How many convolutions can human behavior really take? How powerful can animal
instincts (Sigmund Freud's ID) really be? Was Freud right in his "psychosexual
theory" that every aspect of human behavior is a function of his sexual desires?
Are we really civilized? These are some of the questions that Chandni Bar throws
at you, and none of us has the answers.
Most of us live in the make-believe world where we expose ourselves only to the brighter side of civilization. Those who get exposed to the darker sides just chuck the thoughts out of their conscious mind and make themselves forget it. But what happens when you are suddenly exposed to the naked truth without any mercy? It's like somebody takes you to a grave, rips off the neat tombstone, digs it and shows you the body beneath that is half-rotten and has thousands of maggots crawling all over it. Yes, even this is the truth. How many of us can take it and how many of us are willing to are questions that we can answer only ourselves.
Chandni Bar does for beer bar dancers what Promila Kapoor did for call girls through her book Call Girls. It exposes the dark secrets of society and makes the truth stare you right in your face. For those who haven't read the book, the sheer amount of perversions in human sexual nature portrayed in the book will make you puke (did you, for instance, know that some men have orgasms by licking sandals, touching lipstick, smelling women's undergarments, and even by having them urinate on their bodies?).
In his portrayal of Mumbai here, Bhandarkar starts out where Mira Nair left off in Salaam Bombay. The film exposes the darkness beneath the glow and glitter of the most happening city in India.
The story starts in Sitapur (UP) where in riots a Muslim family gets killed, leaving Mumtaz (Tabu) and her "maamu" (maternal uncle) as the only survivors. Both of them leave the village and land up in a slum in Mumbai. There, with help of a "bharuwaa" Iqbal Chamri, Mumtaz gets the job of a dance girl in Chandni Bar, and the metamorphosis of her life begins.
The entire story revolves around Mumtaz - the horrific incidents that happen with her and her fight for survival. How she gets raped by her "maamu", how she transforms from a shy village girl to a thorough professional (knowing exactly where to look while dancing to get the maximum amount of money), how from being able to hardly talk she evolves to being able to swear venomously... This depiction continues till she has an encounter with an underworld hit man Potya Sawant (Atul Kulkarni) who falls for her. After murdering the "maamu", they get married, and Mumtaz leaves the bar never to return again.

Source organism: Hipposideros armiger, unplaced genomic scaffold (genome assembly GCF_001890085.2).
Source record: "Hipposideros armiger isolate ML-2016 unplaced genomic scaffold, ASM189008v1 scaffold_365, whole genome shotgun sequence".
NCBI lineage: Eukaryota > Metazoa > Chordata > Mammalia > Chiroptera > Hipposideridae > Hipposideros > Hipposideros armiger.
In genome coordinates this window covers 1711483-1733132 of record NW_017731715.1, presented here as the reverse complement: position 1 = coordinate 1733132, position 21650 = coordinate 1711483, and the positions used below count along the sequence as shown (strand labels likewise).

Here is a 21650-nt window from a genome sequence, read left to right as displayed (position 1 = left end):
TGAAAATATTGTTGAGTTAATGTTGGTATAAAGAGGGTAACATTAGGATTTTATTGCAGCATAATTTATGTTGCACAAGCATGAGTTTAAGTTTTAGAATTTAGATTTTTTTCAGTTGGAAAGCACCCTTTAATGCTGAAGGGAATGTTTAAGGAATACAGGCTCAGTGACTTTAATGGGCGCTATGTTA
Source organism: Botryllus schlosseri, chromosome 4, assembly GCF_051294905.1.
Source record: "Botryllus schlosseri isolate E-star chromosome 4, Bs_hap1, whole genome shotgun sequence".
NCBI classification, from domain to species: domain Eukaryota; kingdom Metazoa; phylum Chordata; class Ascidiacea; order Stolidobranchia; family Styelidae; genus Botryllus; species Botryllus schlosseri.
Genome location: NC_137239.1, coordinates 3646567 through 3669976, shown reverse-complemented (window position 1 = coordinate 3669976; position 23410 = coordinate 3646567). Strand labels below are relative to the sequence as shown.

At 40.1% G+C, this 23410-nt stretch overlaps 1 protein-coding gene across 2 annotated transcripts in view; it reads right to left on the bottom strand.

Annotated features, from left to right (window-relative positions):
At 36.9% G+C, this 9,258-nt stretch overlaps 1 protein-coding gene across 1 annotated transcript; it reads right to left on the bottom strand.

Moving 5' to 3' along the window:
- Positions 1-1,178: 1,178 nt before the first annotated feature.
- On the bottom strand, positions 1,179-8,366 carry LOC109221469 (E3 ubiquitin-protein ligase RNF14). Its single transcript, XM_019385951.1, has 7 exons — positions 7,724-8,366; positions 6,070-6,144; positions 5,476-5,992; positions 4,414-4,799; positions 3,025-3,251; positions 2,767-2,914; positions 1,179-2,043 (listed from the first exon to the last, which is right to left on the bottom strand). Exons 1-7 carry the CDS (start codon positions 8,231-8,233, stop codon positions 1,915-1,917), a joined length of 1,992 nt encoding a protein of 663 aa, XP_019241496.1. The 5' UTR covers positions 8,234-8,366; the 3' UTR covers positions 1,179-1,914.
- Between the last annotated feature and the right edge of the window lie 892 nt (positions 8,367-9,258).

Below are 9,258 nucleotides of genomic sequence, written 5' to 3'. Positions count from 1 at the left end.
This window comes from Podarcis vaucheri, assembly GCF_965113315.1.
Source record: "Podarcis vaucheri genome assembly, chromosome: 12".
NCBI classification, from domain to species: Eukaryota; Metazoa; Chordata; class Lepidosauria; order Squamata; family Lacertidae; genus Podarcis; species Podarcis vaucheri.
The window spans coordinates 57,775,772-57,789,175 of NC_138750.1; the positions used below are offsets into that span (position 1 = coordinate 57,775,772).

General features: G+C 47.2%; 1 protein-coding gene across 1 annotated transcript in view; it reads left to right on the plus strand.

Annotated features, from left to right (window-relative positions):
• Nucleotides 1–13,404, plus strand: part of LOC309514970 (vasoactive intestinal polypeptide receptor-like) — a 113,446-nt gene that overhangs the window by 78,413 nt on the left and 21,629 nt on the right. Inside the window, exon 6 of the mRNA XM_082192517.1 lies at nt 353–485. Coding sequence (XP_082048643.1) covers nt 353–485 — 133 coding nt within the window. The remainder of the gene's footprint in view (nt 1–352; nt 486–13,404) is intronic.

A few years and two kids later, Potya is set up by his boss and gets killed in a fake police encounter. Mumtaz's life comes a full circle and she returns to Chandni Bar this time for her children's survival. Time flies by and Mumtaz toils determined to give her children a better future.
But can anybody escape this vicious circle of poverty, abuse and crime? How long can you remain unruffled when you are surrounded by sharks all over? Are the stories of heroes rising from slums true? Not in this tale, at least. It all ends when circumstances (all sexual in nature) drive Mumtaz's daughter to prostitution and her son to murder.
It's a story of failure, but then it's also a story of grit, guts, determination and the instincts of survival. Which part you take is up to you.
As a movie, Chandni Bar is real heavy. With realism in everything from lighting and makeup to dialogues (bar dancers call each other "kutti" and their customers "saala haraami"), and absolutely no background score, the film is a bit too strong for the senses.
However, director Bhandarkar has done a fantastic job (and I am not saying this just because it's an art movie but because he has stuck to his story line and the execution is very focussed). There are no songs and dream sequences of people dancing in Switzerland (with white skins staring in the backdrop) to deviate from the topic and kill time. The editing is crisp and fast paced.
Tabu has pulled out an ace. It's one of her most powerful roles, and she has done an awesome job. Just for her alone I'd strongly recommend this. The lady deserves a standing ovation.
The verdict: if you are looking for entertainment, just forget this movie. But
if you have an appetite for some intellectual stuff and don't mind having some
depression as the payoff, don't miss this one.